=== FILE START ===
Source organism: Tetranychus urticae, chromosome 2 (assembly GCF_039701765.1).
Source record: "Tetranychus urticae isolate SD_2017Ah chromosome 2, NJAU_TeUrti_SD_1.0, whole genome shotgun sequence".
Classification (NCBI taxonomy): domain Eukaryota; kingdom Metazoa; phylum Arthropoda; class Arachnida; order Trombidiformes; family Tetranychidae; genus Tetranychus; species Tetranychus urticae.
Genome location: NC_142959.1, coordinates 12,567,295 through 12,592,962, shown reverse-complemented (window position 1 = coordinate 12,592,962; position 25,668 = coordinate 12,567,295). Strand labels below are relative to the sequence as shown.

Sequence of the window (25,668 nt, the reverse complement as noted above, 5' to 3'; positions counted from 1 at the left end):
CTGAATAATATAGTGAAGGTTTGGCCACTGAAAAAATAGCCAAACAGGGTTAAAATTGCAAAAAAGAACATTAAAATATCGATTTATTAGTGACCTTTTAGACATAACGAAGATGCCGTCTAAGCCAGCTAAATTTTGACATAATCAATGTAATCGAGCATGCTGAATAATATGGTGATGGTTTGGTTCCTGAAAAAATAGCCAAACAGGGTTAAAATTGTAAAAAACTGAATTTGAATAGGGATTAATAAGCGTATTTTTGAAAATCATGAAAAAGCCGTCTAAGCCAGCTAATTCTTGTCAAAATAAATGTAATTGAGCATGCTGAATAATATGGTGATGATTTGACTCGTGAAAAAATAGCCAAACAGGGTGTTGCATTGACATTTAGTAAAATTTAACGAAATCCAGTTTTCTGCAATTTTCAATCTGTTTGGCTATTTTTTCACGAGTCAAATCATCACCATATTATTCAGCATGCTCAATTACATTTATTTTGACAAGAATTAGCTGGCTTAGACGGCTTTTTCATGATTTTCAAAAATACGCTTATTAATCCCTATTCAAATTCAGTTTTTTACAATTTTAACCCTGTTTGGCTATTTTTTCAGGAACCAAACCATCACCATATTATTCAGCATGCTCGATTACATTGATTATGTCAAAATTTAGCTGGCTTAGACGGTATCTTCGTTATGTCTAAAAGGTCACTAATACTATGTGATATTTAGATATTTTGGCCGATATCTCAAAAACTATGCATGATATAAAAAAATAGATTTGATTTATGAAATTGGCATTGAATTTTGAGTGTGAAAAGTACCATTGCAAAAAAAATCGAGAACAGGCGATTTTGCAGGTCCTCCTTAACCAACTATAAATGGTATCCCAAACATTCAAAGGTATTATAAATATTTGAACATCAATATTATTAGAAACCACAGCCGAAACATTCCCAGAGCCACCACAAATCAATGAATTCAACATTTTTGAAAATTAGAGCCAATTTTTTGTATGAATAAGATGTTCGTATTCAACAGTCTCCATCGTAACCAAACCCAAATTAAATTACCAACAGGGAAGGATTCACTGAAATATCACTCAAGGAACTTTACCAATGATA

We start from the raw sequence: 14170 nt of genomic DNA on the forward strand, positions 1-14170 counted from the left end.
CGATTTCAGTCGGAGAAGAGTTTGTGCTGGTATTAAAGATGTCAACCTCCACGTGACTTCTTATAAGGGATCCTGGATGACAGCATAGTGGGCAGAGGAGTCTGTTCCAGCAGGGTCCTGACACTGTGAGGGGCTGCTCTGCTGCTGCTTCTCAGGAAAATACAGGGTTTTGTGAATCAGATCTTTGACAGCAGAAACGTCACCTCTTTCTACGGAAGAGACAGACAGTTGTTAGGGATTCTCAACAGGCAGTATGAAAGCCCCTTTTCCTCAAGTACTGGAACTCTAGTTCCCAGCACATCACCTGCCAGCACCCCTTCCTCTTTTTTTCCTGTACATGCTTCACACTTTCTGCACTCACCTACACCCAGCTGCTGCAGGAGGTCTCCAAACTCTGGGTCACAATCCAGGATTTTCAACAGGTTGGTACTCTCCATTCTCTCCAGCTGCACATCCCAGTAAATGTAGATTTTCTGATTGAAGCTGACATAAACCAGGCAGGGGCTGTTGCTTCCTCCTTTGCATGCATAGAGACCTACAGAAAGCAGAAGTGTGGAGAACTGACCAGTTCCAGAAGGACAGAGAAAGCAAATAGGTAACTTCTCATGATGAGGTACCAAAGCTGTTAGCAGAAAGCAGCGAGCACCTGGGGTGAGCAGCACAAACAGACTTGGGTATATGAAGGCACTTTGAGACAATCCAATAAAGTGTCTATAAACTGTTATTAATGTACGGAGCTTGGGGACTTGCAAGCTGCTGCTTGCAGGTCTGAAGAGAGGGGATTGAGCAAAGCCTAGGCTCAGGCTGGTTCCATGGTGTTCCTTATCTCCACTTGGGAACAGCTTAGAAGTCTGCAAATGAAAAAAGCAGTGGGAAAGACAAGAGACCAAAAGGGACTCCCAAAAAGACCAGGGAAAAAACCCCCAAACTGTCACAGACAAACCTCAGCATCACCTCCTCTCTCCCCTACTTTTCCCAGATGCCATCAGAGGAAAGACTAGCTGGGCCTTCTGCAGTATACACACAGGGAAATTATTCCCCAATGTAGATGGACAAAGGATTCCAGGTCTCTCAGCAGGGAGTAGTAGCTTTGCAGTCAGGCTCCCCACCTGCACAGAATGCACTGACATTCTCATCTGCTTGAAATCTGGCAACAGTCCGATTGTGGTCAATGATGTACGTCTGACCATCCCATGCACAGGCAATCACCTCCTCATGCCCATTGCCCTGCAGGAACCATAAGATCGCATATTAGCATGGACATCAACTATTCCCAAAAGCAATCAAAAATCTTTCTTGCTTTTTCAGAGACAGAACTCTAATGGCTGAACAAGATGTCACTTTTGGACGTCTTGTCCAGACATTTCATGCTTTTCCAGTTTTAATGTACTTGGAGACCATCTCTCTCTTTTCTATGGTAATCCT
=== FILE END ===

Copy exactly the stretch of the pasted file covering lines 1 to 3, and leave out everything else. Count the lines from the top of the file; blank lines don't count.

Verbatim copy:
Source organism: Tetranychus urticae, chromosome 2 (assembly GCF_039701765.1).
Source record: "Tetranychus urticae isolate SD_2017Ah chromosome 2, NJAU_TeUrti_SD_1.0, whole genome shotgun sequence".
Classification (NCBI taxonomy): domain Eukaryota; kingdom Metazoa; phylum Arthropoda; class Arachnida; order Trombidiformes; family Tetranychidae; genus Tetranychus; species Tetranychus urticae.